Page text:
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SJTU team develops self-healing binder for silicon microparticle anodes

Researchers at Shanghai Jiao Tong University (SJTU) have developed a polymer binder—PAA-P(HEA-co-DMA)—for use with silicon microparticle (SiMP) anodes. Its network structure and special self-healing capability not only provides enough mechanical support but also buffers the strain caused by the volume change of SiMPs.

Thus, the cycle stability and rate performance are remarkably improved under high reversible capacity or electrode loading. A paper on their work is published in the journal Joule.

Si has been regarded as the most promising candidate for the next generation of Li-ion batteries (LIBs), because of its high theoretical capacity, abundant natural sources, and low electrochemical potential. Nonetheless, several technical challenges still limit its commercialization. The major problem of Si anodes is their drastic volume changes during deep cycling, which often leads to the severe pulverization, electrical contact loss, unstable solid-electrolyte interphase (SEI), and subsequent poor electrochemical cycling reversibility.

To address the aforementioned stability issue, large numbers of nanostructured Si-based materials from zero- to three-dimensional Si, especially the hierarchical constructions (porous or hollow structures, core-shell, yolk-shell, etc.), have been developed to improve the cycle performance. However, most of the material preparations are too complicated and infeasible to scale up. In addition, these modified nanostructured or porous-structured materials often possess large specific surface area and interparticle resistance, and low tap density. These features usually lead to low initial coulombic efficiency (ICE) and small volumetric capacity, which is unsuitable for practical application.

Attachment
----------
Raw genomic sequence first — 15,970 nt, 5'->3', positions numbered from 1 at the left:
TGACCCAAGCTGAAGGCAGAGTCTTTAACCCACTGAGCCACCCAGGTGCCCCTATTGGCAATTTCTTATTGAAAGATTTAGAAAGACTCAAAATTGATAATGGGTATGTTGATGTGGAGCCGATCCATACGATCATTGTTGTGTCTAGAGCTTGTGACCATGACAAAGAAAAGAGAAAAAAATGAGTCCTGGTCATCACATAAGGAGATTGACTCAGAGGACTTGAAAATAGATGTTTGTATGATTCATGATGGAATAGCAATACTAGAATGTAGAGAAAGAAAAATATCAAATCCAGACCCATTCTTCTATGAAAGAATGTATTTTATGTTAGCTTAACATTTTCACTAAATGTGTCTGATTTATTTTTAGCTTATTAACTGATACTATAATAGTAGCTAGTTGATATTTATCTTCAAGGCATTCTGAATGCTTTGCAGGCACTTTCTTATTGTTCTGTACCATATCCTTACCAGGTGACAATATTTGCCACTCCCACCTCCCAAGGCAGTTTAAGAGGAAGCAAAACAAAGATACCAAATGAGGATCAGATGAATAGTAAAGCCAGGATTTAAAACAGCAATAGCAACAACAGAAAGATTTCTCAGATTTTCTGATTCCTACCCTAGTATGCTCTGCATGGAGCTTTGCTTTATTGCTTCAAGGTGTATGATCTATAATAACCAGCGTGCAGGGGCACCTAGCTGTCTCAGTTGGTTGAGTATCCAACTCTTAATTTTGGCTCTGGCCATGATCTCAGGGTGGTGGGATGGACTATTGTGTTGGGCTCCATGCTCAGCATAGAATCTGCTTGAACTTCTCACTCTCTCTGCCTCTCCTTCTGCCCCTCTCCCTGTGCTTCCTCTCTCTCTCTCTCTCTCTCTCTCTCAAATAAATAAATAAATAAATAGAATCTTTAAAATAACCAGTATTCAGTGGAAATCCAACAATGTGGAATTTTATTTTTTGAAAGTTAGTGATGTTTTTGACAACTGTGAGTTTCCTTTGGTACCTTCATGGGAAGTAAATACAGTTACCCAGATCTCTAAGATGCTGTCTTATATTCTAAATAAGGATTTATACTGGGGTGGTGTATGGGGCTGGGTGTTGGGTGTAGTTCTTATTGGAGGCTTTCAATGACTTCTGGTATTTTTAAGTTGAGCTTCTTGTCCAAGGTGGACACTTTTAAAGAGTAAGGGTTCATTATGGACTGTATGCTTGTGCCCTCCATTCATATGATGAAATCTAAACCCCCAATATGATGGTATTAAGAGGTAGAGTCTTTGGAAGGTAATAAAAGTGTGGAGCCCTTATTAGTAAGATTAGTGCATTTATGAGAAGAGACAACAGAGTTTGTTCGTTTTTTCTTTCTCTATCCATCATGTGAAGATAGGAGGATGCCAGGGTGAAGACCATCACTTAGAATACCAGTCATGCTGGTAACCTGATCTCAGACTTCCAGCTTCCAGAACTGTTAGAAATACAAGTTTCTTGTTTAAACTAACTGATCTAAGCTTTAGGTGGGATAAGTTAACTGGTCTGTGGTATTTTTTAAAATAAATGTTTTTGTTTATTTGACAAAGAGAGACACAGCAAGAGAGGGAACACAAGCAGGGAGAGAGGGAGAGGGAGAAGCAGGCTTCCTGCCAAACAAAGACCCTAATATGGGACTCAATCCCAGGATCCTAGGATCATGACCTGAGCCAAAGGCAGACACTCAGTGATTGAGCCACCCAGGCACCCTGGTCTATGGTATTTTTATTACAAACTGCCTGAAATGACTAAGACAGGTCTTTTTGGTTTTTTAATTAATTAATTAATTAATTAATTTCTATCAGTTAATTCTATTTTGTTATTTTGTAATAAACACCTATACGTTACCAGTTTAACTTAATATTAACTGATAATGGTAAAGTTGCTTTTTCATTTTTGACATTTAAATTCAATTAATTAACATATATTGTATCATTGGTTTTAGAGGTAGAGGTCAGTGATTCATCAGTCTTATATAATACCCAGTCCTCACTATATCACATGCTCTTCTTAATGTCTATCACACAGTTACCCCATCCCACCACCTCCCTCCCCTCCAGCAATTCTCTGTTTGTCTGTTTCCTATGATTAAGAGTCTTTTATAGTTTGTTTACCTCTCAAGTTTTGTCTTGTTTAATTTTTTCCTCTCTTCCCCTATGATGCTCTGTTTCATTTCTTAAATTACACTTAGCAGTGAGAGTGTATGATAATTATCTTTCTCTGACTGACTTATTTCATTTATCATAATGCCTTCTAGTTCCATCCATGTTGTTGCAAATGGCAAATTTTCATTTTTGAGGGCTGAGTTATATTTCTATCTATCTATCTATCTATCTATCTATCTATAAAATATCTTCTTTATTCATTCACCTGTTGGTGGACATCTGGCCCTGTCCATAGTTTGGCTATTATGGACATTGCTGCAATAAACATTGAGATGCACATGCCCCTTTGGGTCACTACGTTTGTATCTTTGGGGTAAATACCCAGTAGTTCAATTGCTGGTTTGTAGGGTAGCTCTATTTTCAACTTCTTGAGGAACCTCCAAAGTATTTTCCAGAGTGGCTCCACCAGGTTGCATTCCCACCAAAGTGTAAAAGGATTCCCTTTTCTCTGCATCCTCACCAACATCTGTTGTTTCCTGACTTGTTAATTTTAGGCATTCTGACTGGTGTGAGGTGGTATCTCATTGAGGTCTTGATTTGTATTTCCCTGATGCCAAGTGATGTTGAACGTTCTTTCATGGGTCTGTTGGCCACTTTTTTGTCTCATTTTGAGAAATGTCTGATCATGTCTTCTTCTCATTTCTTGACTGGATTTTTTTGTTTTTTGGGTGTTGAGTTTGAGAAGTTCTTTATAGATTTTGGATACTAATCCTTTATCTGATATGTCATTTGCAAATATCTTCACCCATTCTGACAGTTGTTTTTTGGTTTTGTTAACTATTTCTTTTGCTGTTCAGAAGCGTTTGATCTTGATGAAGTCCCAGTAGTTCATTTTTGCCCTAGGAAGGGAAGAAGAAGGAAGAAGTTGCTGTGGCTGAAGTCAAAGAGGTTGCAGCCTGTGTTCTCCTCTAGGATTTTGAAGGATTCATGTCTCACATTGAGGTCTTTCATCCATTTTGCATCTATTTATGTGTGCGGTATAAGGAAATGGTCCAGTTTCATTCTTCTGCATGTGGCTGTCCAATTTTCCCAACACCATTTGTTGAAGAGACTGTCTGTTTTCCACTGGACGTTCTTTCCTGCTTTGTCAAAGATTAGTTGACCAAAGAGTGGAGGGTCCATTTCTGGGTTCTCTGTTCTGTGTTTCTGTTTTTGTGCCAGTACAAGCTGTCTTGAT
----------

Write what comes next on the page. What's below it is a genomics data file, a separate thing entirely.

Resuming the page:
Si microparticle (SiMP) powder is inexpensive and commercially available. … SiMP is a more promising anode material for practical industrial applications. However, since SiMPs possess a much bigger size change (micrometer-level) and stronger pulverization tendency during cycling as compared with their nanoparticle counterparts (nanometer-level), stabilizing the cycle stability of SiMP electrodes is a tough challenge.

… The aforementioned SiMP-based electrodes mostly adopt the binders that are soluble in organic solvents. In view of the low cost and high safety of water solvent, here we design and easily prepare a water-soluble and rigid-soft modulated polymer binder, poly(acrylic acid)-poly(2-hydroxyethyl acrylate-co-dopamine methacrylate) (denoted PAA-P (HEA-co-DMA) hereafter), which in situ forms self-healing multiple network structures during the electrode preparation. It can accommodate the dramatic volume changes, prevent disintegration of SiMPs and electrodes, and improve the electrode wettability to electrolyte solution, resulting in excellent cycling and rate performances even under high areal capacities.

—Xu et al.

The binder has self-healing capability and excellent tensile property. It can buffer the strain caused by the volume change of SiMPs and hinder the pulverization of Silicon particles during cycling.

The SiMP electrode with the binder offers specific capacity is approximately 1850 mAh/g under 5A/g and features exceptional electrochemical reversibility. Moreover, the binder can also be applied to micron SiO₂ negative electrode and can cycle reversibly under high areal capacities of 9 mAh/cm2.

Resources

  • Zhixin Xu, Jun Yang, Tao Zhang, Yanna Nuli, Jiulin Wang, Shin-ichi Hirano (2018) “Silicon Microparticle Anodes with Self-Healing Multiple Network Binder,” Joule doi: 10.1016/j.joule.2018.02.012

Comments

Wiredsim

This is phenomenal, probably the most promising li-s development I have seen. Looks like the most commercially viable as well, the whole power is an excellent read.

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